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On the M&P trigger


the owner of Apex Tactical triggers wouldnít be driving around in a Ferrari 458 Italia if the M&Pís trigger had one-tenth of the smoothness of the Italian sports carís go-pedal.

The issue with the M&P factory trigger isn’t its smoothness. Its as smooth as other polymer-framed, striker-fired pistols. The issue is it’s lack of a distinct feeling reset. At gun school, Tom Givens said the M&P trigger is what happens when engineers design triggers. And I laughed because I had an M&P and this was the section in the class on shooting on reset. Fortunately, there’s an easy fix.

5 Responses to “On the M&P trigger”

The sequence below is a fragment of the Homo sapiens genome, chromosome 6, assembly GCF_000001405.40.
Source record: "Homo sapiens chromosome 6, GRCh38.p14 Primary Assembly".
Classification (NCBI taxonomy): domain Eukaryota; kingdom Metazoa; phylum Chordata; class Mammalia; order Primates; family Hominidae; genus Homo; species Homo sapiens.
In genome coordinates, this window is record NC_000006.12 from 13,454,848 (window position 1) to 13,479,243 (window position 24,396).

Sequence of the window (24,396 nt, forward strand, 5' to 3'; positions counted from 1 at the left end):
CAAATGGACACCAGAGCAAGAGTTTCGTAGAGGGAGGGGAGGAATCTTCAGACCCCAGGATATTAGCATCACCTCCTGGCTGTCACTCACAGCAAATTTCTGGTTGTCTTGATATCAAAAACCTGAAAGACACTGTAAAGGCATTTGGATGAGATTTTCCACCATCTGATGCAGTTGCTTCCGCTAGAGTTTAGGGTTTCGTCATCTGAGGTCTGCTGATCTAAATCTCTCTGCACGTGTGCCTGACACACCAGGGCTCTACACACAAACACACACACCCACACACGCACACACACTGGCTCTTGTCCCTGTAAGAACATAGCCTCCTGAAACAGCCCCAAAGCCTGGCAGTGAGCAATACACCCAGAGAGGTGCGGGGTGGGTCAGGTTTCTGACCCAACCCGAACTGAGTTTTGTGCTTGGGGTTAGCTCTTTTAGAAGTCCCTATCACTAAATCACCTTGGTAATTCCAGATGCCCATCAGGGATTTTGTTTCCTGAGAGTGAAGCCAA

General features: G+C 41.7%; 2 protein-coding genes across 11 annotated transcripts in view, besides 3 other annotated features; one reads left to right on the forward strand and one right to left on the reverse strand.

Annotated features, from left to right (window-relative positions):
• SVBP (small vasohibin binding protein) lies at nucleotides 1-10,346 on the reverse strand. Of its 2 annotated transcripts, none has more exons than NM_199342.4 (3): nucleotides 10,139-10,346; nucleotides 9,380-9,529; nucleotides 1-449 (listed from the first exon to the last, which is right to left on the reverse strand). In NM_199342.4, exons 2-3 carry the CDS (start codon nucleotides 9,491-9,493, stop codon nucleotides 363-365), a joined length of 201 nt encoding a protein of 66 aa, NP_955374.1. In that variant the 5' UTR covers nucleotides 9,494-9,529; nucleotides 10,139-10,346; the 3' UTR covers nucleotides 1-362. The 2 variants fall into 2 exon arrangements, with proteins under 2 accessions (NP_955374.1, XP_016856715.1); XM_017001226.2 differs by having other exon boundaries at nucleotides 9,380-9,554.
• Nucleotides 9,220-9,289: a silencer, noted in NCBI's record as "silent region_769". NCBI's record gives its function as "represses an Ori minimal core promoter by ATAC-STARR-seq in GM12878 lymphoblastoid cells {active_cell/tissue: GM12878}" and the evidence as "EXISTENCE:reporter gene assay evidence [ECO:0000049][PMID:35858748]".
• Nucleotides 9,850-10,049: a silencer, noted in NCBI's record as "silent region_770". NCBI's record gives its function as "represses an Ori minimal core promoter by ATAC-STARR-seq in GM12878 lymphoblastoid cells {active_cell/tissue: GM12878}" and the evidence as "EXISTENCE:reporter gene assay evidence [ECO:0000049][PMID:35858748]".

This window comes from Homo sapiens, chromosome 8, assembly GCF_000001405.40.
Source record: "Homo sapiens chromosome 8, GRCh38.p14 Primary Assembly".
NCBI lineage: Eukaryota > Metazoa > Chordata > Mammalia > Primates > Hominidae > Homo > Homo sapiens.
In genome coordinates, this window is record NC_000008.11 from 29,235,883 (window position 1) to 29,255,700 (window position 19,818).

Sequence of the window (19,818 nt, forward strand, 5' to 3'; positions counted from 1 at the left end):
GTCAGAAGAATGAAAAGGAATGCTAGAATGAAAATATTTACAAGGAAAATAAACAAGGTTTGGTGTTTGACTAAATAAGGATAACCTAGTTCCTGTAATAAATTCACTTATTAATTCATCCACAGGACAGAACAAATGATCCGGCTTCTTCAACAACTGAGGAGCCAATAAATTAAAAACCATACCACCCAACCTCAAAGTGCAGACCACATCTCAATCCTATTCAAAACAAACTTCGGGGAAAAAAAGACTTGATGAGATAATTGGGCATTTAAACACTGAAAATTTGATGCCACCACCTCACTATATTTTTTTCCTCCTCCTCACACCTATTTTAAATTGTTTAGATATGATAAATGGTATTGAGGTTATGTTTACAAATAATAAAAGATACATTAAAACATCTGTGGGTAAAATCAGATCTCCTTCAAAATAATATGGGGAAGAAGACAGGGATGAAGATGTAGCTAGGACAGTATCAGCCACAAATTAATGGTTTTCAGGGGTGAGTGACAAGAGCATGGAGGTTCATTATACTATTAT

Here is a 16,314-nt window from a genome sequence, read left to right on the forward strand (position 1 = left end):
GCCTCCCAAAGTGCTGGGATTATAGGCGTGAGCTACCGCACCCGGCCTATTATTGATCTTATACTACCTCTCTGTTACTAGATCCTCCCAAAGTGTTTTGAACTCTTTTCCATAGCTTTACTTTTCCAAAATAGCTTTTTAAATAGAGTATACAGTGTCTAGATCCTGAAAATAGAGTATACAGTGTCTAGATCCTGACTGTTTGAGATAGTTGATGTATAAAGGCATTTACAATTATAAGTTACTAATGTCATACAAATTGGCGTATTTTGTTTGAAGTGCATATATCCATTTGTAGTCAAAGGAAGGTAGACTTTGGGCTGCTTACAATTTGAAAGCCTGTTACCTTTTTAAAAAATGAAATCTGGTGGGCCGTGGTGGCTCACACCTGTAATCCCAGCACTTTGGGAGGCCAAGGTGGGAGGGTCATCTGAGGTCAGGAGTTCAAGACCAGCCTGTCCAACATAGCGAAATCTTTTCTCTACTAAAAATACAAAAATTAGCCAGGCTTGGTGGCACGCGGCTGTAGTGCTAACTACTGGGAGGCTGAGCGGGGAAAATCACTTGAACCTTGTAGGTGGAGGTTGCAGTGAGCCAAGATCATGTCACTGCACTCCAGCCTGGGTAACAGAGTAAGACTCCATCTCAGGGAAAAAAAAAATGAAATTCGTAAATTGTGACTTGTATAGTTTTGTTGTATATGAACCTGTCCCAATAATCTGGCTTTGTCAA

1. Robert Farago Says:

    Point taken. Text amended.

  2. Steve Torelli Says:

    You can get the RAM directly from Apex much cheaper than the Amazon price. $22 and change, just bought two of ’em.

  3. Brandoch Daha Says:

    To paraphrase the Gipper, it’s not the distinct felt reset you don’t have that’s the problem. It’s the distinct felt reset that’s not so.

  4. Canthros Says:

    As regards letting engineers design things, that probably means the requirements were insufficiently specific.

  5. Bubblehead Les Says:

    I’ve fired Stock M+Ps, and I’ve fired Keads’ Apex Modified M+P. MUCH better with the Apex.

    But we’ve been dealing with Bad Triggers for Decades because of the Lawyers. Colt Series 80, Glock’s New York Trigger, it goes on and on.

    The Engineers have to design to the Bosses wishes, and if the Boss is afraid to be sued because “Little Johnny MIGHT grab Daddy’s Gun and shoot his kid sister,” then we have to put up with Factory Triggers that suck.

    Thank God for the After-Market.

Remember, I do this to entertain me, not you.

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